Nvidia tops off its Turing range with the Titan RTX

Nvidia's Turing graphics cards may cost a pretty penny, but few people are going to argue with the performance of their massive arrays of tensor, RT, and CUDA cores. The green team thinks you may want even more, and it's just let loose its big gun: the Nvidia Titan RTX.

This massive card is fitted with a fully-enabled TU102 GPU coupled with a whopping 24 GB of GDDR6 RAM. The chip itself is earmarked with a nominal 1770 MHz boost clock, while the memory comes set at 14 GT/s for a total 662 GB/s of bandwidth. The fully-armed TU102 GPU and high core clock make the Titan RTX the fastest single gaming card around for those who can stomach its price, but gamers aren't really this card's raison d'ĂȘtre.

AI researchers have emerged as the real domain of Titan cards in recent years, and along with that 24 GB of RAM for massive data sets, those folks should find plenty to like in this card. The Titan RTX packs a complement of 576 tensor cores, up from 544 on the RTX 2080 Ti. According to Anandtech, the Titan RTX's ace in the hole for deep-learning folks is its support for full-rate tensor-crunching for operations with FP32 accumulate. GeForce cards can apparently only perform those operations at half of their potential maximum throughput. All told, that array of silicon goodies should let the Titan RTX make short work of most any task one can throw at it.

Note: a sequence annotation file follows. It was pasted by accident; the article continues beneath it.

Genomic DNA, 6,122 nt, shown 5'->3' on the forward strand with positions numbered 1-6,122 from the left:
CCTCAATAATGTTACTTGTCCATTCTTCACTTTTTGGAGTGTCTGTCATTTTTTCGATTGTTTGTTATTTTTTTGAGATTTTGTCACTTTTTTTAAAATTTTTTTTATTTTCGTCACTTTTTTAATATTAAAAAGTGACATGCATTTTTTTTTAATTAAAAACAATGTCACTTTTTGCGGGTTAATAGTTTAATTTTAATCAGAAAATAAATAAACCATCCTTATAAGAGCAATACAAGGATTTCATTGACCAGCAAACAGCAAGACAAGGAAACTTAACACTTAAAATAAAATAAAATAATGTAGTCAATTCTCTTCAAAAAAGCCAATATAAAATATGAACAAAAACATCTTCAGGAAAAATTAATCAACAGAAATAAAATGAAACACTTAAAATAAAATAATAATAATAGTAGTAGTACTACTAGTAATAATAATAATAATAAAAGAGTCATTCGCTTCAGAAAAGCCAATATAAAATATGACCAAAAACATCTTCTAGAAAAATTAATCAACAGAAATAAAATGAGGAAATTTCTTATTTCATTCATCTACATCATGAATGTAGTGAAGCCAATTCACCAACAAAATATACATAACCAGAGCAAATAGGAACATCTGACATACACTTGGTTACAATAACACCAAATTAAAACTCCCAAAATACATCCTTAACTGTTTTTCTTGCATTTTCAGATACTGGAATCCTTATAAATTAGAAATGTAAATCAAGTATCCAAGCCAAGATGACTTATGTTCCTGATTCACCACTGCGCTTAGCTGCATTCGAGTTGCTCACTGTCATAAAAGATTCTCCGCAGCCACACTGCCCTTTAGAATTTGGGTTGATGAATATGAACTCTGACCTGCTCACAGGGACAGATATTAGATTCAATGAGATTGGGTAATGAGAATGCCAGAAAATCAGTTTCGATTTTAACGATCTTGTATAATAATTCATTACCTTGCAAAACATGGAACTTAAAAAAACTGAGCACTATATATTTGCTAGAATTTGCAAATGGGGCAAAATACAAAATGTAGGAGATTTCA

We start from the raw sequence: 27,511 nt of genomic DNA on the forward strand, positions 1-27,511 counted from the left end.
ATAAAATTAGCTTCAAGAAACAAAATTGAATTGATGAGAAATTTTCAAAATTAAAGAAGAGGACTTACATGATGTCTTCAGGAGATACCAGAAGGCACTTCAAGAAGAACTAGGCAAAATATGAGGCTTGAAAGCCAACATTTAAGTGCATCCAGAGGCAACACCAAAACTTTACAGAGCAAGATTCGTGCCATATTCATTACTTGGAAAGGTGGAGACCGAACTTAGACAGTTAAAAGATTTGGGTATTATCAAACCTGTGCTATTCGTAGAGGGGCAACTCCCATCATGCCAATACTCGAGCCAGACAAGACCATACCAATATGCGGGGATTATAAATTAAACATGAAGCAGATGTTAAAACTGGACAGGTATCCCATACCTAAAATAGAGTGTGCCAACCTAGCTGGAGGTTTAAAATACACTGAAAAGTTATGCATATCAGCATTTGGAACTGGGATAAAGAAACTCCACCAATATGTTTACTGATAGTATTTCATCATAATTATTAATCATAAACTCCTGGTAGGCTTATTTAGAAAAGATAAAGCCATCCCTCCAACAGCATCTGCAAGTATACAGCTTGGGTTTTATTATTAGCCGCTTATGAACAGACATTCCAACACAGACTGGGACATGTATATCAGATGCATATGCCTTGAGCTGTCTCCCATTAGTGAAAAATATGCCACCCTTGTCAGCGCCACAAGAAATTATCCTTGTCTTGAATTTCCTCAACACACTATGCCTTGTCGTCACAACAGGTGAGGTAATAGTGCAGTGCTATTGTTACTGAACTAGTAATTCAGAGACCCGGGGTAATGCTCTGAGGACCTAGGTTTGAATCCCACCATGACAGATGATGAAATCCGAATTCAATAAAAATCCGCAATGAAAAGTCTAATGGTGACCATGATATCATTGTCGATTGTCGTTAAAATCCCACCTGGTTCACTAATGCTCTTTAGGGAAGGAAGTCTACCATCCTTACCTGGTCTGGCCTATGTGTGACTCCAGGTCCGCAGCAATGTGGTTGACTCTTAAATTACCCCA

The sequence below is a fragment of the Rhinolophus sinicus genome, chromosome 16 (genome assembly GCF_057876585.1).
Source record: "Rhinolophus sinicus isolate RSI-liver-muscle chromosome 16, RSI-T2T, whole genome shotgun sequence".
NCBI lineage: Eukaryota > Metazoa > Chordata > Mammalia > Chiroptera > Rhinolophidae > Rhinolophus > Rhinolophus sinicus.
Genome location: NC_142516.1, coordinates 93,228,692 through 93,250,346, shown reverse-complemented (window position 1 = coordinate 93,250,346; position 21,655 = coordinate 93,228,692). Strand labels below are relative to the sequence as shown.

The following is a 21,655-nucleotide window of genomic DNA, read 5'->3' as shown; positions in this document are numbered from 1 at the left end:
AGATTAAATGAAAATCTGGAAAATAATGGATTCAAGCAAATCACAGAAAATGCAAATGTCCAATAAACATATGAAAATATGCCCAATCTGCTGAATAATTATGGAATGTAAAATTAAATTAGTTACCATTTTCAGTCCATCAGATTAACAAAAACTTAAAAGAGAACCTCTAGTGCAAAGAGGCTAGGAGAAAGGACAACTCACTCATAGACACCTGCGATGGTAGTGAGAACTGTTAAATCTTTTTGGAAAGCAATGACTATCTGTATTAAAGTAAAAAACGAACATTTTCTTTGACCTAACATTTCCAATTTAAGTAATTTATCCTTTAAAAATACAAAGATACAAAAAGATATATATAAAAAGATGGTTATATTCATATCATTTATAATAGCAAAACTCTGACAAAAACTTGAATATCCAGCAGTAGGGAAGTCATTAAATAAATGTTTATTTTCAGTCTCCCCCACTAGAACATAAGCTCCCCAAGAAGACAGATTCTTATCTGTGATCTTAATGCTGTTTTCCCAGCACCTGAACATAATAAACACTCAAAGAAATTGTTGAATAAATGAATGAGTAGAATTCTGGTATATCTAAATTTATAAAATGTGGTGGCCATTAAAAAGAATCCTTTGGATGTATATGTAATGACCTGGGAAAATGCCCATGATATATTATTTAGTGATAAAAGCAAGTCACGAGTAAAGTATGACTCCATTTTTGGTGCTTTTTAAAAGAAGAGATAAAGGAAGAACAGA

Nvidia's Titan cards are neither affordable nor meant for the average enthusiast, and the $2,499 price tag reflects that fact. Although that may look like a scary dollar figure, it's worth keeping in mind that people in the market for the kind of horsepower the Titan RTX can deliver will likely be thinking about their return on investment and not the upfront cost. For what it's worth, the Titan V still sells for $2,999 at Nvidia's site, so the Titan RTX nevertheless represents a haircut for Nvidia's work-and-play flagship.

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